A playmate named Sam, a talking dog named Buddy, and an Israeli street leading to a toy store all have starring roles in a new generation of virtual reality games designed to teach basic safety and social skills to kids diagnosed with Aspergers and HFA.

Skills that are often taken for granted can be torturously difficult or school-aged kids on the spectrum (e.g., classroom manners, navigating the social norms of group playtime, etc.), but with a virtual reality learning experience, “practicing” for multiple real-life situations that occur in the real-world is finally possible.

Here are our top 5 picks for virtual reality headsets:

Pansonite Vr Headset with Remote Controller[New Version], 3D Glasses Virtual Reality Headset for VR Games & 3D Movies, Eye Care System for iPhone and Android Smartphones

Oculus Go Standalone Virtual Reality Headset - 32GB

VR Headset for iPhone & Android Phone - Universal Virtual Reality Goggles Ver2.0 - Play Your Best Mobile Games 360 Movies With Soft & Comfortable New 3D VR Glasses | + Adjustable Eye Protection System

VR Headset - Virtual Reality Goggles by VR WEAR 3D VR Glasses for iPhone 6/7/8/Plus/X & S6/S7/S8/S9/Plus/Note and Other Android Smartphones with 4.5-6.5" Screens + 2 Stickers

More resources for parents of children and teens with High-Functioning Autism and Asperger's:

==> How To Prevent Meltdowns and Tantrums In Children With High-Functioning Autism and Asperger's

==> Parenting System that Significantly Reduces Defiant Behavior in Teens with Aspergers and High-Functioning Autism

==> Launching Adult Children with Asperger's and High-Functioning Autism: Guide for Parents Who Want to Promote Self-Reliance

==> Teaching Social Skills and Emotion Management to Children and Teens with Asperger's and High-Functioning Autism

==> Parenting Children and Teens with High-Functioning Autism: Comprehensive Handbook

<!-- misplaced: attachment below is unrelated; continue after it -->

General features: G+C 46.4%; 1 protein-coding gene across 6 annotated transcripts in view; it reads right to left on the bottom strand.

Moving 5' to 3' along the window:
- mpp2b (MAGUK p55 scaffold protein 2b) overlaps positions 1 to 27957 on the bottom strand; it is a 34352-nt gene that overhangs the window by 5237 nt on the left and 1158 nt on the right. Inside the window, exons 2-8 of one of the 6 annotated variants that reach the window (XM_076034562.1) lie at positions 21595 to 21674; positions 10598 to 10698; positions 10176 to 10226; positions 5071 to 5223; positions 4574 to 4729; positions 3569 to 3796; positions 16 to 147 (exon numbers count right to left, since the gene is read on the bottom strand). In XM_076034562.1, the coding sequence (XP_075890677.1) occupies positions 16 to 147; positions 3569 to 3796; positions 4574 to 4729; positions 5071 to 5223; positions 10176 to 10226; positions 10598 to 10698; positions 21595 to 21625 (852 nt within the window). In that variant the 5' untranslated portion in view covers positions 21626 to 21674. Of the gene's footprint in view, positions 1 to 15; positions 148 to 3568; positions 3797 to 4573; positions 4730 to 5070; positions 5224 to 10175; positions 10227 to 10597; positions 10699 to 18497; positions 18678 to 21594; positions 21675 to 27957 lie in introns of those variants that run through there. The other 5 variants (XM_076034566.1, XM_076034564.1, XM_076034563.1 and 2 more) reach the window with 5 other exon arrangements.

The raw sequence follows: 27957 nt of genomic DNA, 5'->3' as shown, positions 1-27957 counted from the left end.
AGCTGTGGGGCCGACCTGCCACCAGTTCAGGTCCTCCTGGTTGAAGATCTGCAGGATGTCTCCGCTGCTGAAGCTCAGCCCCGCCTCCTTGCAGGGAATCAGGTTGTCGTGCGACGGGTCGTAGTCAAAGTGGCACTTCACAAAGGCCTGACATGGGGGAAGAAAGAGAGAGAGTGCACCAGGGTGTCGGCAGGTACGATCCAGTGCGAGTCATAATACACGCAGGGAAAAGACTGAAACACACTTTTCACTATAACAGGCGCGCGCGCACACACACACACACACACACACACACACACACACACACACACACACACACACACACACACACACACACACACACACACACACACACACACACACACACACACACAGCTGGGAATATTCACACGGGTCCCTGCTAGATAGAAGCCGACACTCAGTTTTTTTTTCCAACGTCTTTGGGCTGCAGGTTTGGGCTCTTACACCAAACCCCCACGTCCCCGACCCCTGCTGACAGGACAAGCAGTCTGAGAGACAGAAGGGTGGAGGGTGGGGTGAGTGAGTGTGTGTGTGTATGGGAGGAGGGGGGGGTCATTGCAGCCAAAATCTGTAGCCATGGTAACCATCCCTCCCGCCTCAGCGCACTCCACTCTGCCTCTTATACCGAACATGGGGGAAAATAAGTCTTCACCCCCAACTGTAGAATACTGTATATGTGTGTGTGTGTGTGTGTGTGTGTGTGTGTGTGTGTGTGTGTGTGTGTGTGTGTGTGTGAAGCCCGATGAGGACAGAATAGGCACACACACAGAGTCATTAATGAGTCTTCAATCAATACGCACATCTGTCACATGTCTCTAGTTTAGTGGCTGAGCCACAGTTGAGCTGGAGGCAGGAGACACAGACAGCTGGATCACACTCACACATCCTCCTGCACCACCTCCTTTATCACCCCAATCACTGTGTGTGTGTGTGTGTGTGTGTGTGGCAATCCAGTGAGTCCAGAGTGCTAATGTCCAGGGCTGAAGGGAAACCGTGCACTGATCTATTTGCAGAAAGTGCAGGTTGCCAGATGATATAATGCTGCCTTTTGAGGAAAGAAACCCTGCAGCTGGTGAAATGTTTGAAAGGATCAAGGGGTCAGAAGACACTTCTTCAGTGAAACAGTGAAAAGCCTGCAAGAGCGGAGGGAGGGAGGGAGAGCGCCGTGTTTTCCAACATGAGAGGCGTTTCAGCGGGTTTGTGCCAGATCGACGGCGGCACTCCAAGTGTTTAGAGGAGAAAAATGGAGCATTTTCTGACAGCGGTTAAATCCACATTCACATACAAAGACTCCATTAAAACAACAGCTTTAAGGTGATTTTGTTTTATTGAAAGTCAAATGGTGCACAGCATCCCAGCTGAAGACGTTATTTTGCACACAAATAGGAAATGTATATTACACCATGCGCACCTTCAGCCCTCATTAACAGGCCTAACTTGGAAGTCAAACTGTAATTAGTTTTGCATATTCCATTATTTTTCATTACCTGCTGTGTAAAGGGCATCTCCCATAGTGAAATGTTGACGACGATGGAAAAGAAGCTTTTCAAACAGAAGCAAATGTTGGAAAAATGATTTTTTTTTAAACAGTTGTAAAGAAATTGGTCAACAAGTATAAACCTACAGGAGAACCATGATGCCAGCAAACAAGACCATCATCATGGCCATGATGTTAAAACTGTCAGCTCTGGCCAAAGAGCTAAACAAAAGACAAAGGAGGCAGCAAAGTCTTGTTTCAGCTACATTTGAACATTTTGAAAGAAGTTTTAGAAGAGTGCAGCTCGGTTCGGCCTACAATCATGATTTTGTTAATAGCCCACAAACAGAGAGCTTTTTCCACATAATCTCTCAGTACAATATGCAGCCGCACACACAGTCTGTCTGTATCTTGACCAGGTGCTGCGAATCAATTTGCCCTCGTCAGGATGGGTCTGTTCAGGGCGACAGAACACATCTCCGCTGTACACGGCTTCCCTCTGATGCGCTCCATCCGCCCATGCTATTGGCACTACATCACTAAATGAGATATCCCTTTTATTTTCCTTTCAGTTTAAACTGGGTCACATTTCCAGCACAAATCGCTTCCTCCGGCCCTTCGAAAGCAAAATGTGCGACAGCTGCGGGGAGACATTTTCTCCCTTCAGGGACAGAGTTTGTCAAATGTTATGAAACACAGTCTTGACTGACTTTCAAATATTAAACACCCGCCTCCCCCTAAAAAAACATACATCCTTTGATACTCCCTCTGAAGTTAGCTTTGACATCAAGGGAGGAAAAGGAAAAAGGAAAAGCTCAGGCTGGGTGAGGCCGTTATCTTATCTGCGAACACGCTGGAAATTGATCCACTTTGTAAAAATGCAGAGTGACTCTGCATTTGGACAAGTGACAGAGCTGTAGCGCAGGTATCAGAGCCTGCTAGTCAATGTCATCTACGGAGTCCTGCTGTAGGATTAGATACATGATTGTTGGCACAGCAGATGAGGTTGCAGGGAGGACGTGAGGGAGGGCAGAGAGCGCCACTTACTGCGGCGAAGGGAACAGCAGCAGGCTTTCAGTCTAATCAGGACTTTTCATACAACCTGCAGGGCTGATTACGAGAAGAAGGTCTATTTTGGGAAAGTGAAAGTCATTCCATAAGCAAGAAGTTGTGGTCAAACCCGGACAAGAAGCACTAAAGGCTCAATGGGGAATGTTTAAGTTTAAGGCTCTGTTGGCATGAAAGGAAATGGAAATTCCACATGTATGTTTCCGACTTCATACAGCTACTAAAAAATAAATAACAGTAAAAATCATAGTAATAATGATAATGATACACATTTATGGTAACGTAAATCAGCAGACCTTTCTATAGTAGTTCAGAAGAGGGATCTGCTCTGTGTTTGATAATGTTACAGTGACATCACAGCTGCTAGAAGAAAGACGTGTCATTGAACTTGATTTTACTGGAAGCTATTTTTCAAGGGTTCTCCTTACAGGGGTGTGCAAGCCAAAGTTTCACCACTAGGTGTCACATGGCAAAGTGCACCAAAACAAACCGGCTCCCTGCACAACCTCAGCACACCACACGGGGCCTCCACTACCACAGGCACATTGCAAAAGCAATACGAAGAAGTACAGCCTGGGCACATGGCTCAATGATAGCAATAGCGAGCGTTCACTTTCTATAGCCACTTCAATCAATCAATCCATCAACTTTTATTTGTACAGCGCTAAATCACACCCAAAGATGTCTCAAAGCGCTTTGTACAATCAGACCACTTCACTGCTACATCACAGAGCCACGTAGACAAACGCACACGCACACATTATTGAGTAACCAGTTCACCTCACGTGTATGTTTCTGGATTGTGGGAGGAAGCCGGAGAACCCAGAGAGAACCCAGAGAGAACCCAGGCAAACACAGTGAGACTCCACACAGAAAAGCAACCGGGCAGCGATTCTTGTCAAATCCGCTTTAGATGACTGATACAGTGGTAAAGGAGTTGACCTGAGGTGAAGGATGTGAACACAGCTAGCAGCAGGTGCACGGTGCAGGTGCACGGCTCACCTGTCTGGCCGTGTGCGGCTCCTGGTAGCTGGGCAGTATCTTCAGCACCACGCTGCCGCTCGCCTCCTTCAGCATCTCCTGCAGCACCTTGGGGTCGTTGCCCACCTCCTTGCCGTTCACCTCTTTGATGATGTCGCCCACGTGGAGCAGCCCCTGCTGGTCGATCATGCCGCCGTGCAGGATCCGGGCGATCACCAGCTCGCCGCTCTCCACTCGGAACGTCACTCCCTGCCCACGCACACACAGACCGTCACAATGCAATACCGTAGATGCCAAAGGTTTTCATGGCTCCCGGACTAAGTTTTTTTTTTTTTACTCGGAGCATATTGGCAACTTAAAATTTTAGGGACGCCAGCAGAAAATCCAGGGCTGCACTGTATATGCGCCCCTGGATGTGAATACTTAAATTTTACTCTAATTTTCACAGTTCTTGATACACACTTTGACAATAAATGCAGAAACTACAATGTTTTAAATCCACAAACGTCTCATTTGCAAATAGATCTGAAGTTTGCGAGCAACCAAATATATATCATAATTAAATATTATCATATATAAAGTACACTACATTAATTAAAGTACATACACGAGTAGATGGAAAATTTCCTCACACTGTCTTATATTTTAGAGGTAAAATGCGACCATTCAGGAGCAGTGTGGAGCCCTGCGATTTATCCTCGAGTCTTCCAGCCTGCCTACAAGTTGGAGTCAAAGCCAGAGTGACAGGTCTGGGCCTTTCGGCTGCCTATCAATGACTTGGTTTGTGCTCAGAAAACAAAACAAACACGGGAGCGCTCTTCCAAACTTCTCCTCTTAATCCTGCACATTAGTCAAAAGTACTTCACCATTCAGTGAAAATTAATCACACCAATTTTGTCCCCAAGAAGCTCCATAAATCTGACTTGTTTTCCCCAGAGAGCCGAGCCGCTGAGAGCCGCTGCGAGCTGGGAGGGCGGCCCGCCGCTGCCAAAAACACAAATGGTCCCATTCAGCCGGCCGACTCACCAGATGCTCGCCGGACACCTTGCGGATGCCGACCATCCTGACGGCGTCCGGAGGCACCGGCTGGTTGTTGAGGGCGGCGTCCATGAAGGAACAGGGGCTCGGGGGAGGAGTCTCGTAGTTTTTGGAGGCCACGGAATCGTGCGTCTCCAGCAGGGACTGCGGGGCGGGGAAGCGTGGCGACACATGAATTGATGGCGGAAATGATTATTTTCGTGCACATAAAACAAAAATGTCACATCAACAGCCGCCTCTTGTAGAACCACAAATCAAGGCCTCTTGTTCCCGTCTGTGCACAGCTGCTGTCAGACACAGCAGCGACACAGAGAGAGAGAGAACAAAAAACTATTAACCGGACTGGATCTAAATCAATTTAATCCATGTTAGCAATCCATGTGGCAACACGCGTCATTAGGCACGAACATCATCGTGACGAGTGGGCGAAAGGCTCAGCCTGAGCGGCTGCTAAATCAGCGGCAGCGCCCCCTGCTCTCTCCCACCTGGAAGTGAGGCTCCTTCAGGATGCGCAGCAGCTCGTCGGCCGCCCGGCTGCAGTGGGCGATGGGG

==> Unraveling The Mystery Behind Asperger's and High-Functioning Autism: Audio Book

==> Highly Effective Research-Based Parenting Strategies for Children with Asperger's and High-Functioning Autism


Do you need the advice of a professional who specializes in parenting children and teens with Autism Spectrum Disorders?  Sign-up for Online Parent Coaching today.


Is My Autistic Child "High-Functioning"?


We have a 12 yr old son who is not in our primary care, as he lives with his mother and we see him only every other weekend. He was diagnosed with very mild autism, and is very high functioning, i.e. he is not on an EAP getting B's and C's, and although a bit socially challenged does OK with his peers.

Unfortunately he is not being challenged to become more independent, and it would appear as if his mother is trying to hold him back, i.e. he is forced to be in daycare after school with 5 - 10 yr olds, and desperately wants the chance to spread his wings and try an hour after school on his own (with a safety plan, and he has taken and passed the babysitters course). Are there any suggestions on how we go about determining if he can be challenged with more responsibility, i.e. is there a checklist of demonstrated behaviours etc?


The following lists can help parents, teachers and other caretakers to determine if the child is truly on the high-functioning end of the autism spectrum. Note: It is not expected that any high-functioning child will show all the traits listed in any section.